Water and Light
Creek Impressions
Cape Crk 1
Wearying of conventional representational photography, I've gravitated
toward the abstract as a sort of antidote to the relentless pursuit of
resolution and the repetitiveness of subjects - I'm particularly influenced
by the Abstract Expressionists of the post-World War II period.  I have a
hard time these days getting excited about waterfalls or sunsets or
pretty (or melodramatic) mountain scenes, tho' they remain always
click-worthy.  The fluidity of water in a remote stream, with its
evanescent swirls and eddies, offers endless possibilities, especially with
the shimmering reflections of the natural surroundings and the vagaries
of flow, breeze and light.  The Oregon Coast Range is incised by
innumerable creeks and rivulets fringed by beautiful riparian woods -
initially while I'm wading around in some isolated canyon or standing on
a single-lane Forest Service bridge, it takes a bit of time to visually
"warm up" before I begin to see compositions in the water and am able
to isolate them and figure out how to get them into the camera in a way
that I have in mind.  Sadly, in the digital age, the resultant images are
often dismissed by suspicious viewers as mere digital manipulations.  
The images are actually single exposures and very minimally edited; I
enjoy the challenge of accomplishing most of the creative work in the
field with the camera.  That said, I intend no disrespect to the talented
photoshop virtuosos I know - we are nearly all dependent to one degree
or another on software to help create our imagery.  In reality the images
are abstractions only in the sense of pulling out, extracting, a small
portion of the larger scene - they are actually as representational as any
conventional photograph.  That's what was there in front of the lens.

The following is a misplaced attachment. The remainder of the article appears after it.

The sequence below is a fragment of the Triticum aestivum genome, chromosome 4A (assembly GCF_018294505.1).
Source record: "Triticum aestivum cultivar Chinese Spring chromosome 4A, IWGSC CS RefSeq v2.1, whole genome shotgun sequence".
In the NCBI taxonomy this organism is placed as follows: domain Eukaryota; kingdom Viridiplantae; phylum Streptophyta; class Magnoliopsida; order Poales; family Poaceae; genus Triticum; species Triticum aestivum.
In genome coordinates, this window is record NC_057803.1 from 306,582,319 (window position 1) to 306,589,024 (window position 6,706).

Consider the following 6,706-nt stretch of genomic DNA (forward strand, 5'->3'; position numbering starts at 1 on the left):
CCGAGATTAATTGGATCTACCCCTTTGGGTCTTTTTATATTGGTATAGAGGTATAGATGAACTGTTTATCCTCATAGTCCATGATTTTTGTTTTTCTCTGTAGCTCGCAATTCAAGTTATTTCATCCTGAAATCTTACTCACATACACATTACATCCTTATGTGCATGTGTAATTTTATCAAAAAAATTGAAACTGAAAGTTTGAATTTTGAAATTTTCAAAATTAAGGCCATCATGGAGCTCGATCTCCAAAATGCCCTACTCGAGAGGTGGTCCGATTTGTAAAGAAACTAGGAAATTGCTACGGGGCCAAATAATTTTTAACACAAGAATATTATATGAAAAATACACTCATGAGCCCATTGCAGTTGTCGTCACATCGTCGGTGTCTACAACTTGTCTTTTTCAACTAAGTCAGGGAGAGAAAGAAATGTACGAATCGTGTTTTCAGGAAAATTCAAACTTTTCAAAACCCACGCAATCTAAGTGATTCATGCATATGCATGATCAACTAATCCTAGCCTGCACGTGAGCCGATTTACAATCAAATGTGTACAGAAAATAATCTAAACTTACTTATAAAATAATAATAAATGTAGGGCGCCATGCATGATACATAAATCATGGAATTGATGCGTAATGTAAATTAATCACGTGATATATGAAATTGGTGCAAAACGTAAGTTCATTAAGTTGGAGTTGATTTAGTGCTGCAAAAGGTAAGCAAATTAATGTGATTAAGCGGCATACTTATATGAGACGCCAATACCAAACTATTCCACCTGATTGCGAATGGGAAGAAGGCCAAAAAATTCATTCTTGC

Over time I've established favorite locations along many small creeks and
have developed techniques to suit conditions and devoted much time and
effort to this body of work - it has become a sort of specialty for me, and
one that I find very satisfying.  My time in the wild is regenerative and
nourishing.  At the outset of this journey, some years back, I began with
an ongoing series called "Summer Impressions" followed by the name of
the particular stream - I tended to fill the frame with reflections.  Of late
I've enjoyed finding situations in which I can show some of the stony
stream bed through the reflections of the forest or the organic,
art
nouveau
forms of overhanging branches.  On occasion I'll include a bit of
the stream bank or a protruding rock or floating leaf as "reality checks".  
The variations are many; a slowish shutter speed softens the
moving
water to give a more painterly feel, while a faster speed coupled with a
precisely-placed focal plane reveals intriguing pillowy convection cells at
the surface of the water.  As  always, composition is all.  The work
strongly enhances the feeling of working directly with light.

A selected work will be at its impactful best printed large and hung
(especially) in a contemporary setting, or at least an uncluttered
semi-minimalist environment.  (And, as I've discovered, they're effective
in psychotherapists' waiting rooms.)  I aim for immediate visual appeal
with these, but they also have enough going on that they can continue to
please and engage over time as fresh elements are discovered.  They are
a sort of distilled essence of the natural world.  As the viewer, you are
the other half of the aesthetic equation and can relate in your personal
way.  The images are available in a variety of presentations and sizes,  
including metal, canvas, facemounts and more.  I offer a small sampling
on this page.
Sweet Creek 1
Cape Creek 2
Sweet Creek 2
North Fork Smith 1
Big Creek 1
Copyright ©Bob Keller
Reproduction in any form prohibited without permission
All rights reserved
Cape Creek 3
Cape Creek 4
Sweet Creek 3
Upper Cape Creek No 45
Upper Cape Creek No 49